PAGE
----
Of course, other flavor-specific ingredients might require completely different production techniques. Consider the raisins you'd need for a batch of rum and raisin ice cream. As far back as ancient Rome, food production techniques took advantage of sunlight and wind to dry out fruits. Less water meant the fruits wouldn't spoil as quickly. Thousands of years later, the process hasn't changed an awful lot. Since the Sun is a readily available source of heat, many raisins are still produced by leaving grapes out to dry. And since the sugar stays behind as they lose water, raisins are sweet. 

No matter what ingredients you need for an ice cream flavor though, you need to mix them in large batches. Process control plays an important role in governing the ration of the ingredients and maintaining the machinery that transports them from one place to another.

You'll also need fluid mechanics, since the ingredients of mixtures like ice cream or cake batter are often in liquid form. You can use some of the same tools that might transport other liquids like petrol, but, again, everything needs to be sterile. And, you also need to consider the materials your equipment is made of.

For example,, microbes don't grow well on copper surfaces, so you might thank that would be great for preparing food. But, running a creamy mixture through a copper pipe might introduce bits of metal into the mixture. At best, it just ruins the taste, but, at worst, it could lead to heavy metal poisoning. Stainless steel, on the other hand, is particularly resistant to corrosion and doesn't lose a lot of material to the mixture.

So, say you have safe equipment to move your ingredients around. Next, the ice cream mixture, as well as flavor-specific ingredients like raisins or vanilla, will probably need sugar and emulsifiers to give it just the right texture.  In the ice cream production process, everything is combines in a tank, but it doesn't automatically mix evenly. To do that, you need to pass everything through what's called a homogenizer.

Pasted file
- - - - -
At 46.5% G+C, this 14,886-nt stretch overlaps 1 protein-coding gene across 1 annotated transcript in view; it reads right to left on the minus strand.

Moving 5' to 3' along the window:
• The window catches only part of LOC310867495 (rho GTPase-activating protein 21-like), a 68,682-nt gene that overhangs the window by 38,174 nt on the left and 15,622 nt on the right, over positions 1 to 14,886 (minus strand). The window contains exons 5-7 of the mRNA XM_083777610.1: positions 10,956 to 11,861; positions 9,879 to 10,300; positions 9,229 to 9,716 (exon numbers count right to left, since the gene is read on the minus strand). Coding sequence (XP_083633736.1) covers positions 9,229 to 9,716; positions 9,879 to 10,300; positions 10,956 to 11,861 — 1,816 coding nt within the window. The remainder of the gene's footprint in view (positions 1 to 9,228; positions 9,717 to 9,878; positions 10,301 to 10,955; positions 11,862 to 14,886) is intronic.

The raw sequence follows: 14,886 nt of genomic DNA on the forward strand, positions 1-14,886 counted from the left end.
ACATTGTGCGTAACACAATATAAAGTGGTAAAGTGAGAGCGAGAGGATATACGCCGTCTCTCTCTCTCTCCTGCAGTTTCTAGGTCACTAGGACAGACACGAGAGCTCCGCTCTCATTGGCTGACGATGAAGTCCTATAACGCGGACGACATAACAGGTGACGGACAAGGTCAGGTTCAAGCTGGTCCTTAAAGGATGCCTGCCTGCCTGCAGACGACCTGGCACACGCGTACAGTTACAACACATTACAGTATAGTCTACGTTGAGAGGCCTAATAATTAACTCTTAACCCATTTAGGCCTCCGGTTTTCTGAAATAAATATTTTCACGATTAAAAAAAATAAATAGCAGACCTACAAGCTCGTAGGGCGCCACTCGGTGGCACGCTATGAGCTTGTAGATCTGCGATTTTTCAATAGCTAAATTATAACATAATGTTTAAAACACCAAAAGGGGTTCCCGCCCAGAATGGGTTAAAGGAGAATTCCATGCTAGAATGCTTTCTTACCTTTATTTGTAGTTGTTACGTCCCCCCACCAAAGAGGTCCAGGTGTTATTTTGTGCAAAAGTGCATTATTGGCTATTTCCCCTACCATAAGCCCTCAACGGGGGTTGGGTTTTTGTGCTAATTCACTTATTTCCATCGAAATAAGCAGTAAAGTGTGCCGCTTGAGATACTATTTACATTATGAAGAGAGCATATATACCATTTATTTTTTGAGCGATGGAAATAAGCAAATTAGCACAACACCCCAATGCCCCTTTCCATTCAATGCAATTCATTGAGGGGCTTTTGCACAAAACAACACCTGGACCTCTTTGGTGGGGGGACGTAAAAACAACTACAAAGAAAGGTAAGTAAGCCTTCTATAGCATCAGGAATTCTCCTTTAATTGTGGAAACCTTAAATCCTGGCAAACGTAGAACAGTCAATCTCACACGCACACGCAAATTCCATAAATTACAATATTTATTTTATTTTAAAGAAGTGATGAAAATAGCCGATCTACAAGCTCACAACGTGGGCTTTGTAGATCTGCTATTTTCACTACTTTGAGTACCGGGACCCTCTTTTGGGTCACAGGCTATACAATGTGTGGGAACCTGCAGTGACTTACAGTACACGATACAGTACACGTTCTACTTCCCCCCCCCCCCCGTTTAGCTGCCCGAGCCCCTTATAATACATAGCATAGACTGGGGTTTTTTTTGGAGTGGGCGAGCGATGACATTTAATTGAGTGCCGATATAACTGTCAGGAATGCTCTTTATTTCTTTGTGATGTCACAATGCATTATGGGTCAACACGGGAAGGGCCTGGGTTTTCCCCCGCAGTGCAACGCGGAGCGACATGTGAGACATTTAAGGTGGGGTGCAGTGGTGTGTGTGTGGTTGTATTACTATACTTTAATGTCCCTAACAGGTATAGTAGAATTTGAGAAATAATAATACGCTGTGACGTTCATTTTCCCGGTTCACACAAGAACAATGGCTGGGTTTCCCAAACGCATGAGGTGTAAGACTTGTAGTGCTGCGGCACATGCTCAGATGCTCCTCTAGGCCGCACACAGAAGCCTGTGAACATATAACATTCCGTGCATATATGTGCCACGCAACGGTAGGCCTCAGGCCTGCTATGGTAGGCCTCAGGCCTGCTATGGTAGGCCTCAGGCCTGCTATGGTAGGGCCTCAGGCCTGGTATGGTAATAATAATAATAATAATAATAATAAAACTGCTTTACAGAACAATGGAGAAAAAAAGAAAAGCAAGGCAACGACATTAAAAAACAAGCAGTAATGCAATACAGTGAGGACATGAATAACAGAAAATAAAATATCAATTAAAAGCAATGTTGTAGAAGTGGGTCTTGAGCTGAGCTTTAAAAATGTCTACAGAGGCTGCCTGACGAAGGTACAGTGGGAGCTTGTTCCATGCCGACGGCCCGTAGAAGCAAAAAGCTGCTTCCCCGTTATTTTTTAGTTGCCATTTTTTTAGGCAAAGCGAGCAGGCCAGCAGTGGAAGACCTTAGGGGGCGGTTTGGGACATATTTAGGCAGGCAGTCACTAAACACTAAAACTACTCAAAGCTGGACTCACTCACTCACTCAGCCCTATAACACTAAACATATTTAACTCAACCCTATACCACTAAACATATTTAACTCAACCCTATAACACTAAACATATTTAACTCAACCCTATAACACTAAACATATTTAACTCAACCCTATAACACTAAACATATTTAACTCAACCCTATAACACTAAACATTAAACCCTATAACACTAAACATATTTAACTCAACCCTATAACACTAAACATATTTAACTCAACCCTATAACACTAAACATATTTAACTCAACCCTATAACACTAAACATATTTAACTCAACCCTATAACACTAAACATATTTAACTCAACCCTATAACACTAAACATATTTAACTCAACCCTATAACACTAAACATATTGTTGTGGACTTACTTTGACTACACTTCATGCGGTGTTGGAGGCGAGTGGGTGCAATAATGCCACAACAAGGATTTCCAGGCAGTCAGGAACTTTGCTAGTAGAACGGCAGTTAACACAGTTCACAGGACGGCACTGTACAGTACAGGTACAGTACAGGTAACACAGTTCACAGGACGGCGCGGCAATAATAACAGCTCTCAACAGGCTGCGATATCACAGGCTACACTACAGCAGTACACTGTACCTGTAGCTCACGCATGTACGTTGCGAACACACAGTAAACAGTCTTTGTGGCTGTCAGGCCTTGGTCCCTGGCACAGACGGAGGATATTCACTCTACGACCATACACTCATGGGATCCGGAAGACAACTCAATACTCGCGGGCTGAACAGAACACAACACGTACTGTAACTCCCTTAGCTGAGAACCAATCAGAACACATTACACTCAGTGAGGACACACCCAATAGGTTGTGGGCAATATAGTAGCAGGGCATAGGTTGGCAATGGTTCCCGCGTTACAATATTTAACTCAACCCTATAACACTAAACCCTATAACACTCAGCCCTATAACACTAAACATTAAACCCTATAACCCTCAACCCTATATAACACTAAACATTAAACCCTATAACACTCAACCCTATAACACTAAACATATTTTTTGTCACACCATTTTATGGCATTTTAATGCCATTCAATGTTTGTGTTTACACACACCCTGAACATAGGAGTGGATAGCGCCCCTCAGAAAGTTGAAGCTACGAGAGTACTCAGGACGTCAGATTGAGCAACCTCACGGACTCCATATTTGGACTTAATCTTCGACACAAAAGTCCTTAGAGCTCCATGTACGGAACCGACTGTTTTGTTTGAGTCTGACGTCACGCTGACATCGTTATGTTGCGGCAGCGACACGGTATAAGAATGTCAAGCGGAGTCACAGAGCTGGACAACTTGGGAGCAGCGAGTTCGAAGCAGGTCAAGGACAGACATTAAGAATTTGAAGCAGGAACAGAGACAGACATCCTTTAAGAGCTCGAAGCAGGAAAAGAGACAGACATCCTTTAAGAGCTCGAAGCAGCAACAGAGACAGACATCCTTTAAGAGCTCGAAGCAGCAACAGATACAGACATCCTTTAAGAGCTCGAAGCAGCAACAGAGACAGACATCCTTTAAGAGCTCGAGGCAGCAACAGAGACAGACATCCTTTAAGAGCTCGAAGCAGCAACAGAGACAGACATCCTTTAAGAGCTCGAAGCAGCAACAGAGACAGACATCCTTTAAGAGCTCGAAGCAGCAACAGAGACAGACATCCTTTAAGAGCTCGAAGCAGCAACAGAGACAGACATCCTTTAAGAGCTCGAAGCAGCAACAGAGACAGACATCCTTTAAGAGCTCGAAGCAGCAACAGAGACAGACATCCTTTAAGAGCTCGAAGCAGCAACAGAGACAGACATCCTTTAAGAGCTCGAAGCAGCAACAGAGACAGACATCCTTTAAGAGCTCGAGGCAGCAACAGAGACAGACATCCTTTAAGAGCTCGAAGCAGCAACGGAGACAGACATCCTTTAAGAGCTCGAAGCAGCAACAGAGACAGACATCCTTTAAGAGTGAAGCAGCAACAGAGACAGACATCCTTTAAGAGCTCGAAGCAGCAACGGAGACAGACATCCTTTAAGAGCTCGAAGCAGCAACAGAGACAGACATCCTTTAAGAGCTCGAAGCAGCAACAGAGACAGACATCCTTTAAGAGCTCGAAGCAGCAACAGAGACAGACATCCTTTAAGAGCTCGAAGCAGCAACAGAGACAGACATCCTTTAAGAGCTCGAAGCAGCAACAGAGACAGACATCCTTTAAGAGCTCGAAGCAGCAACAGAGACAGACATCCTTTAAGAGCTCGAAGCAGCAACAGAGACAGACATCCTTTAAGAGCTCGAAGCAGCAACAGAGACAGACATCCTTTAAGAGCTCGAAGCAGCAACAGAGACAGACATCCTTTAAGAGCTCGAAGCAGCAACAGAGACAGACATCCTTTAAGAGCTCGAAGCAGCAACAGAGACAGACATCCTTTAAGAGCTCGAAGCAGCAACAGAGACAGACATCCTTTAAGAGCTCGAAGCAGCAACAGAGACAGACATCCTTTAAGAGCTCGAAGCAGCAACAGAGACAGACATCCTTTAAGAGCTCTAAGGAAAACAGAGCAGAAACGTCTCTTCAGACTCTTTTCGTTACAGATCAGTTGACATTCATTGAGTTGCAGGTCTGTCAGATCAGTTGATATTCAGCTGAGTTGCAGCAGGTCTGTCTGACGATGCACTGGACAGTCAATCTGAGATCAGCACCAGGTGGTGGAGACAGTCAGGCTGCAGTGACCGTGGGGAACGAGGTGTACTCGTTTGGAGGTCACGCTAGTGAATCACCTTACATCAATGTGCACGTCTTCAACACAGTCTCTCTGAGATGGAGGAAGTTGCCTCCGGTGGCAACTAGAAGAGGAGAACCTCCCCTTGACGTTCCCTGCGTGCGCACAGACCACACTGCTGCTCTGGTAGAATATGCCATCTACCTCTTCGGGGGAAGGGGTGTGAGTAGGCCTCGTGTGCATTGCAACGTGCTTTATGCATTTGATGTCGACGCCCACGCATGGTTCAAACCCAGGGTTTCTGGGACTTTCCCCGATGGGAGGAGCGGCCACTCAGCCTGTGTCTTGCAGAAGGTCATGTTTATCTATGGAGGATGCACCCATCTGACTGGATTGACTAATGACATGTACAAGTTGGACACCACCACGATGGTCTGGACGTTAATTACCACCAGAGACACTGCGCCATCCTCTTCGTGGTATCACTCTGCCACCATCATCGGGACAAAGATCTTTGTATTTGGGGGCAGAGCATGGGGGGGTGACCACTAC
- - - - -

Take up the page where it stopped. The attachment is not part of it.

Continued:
A homogenizer forces a fluid under high pressure through a small opening. That squeezing breaks down large chunks into smaller particles that are spread out more evenly for a smoother mixture. This mix of different ingredients makes the ice cream more viscous than cream alone. And, since the fluid is thicker, heat will flow through it rather differently than before.

That's quite important for what comes next: pasteurization. Pasteurization was invented by French biologist, Louis Pasteur. It involves heating foods, such as dairy products, and then quickly cooling them to kill off some of the bacteria. The resulting products then stay fresher for longer.

Because pasteurization involves a transfer of heat to the mixture, the ice cream's viscosity has to be taken into consideration when designing the machinery that efficiently heats it up. In the case of ice cream, you have two different options. One way is to apply a high amount of heat for about a minute. Or sometimes, large tanks can be heated at a lower temperature for a longer period of time. That changes the chemical nature of some of the ingredients, like caramelizing the sugar for example. It's up to the manufacturer whether or not they want that change in taste.

Once pasteurization is done, you need to bring the ice cream's temperature back down. And, crucially, you have to find a way to store it at that colder temperature.

Storage is a vital part of food engineering. Because of the shelf life of most foods, maintaining supply chains, which transport food between producers and retailers, is a tricky business. The clock is always ticking. But, the way you package it can buy time, which changes depending on the food. Bread has to be sealed in bags to avoid going stale, while foods like chopped tomatoes are best preserved in cans. And the storage environment at every step of the supply chain can also prolong the shelf life.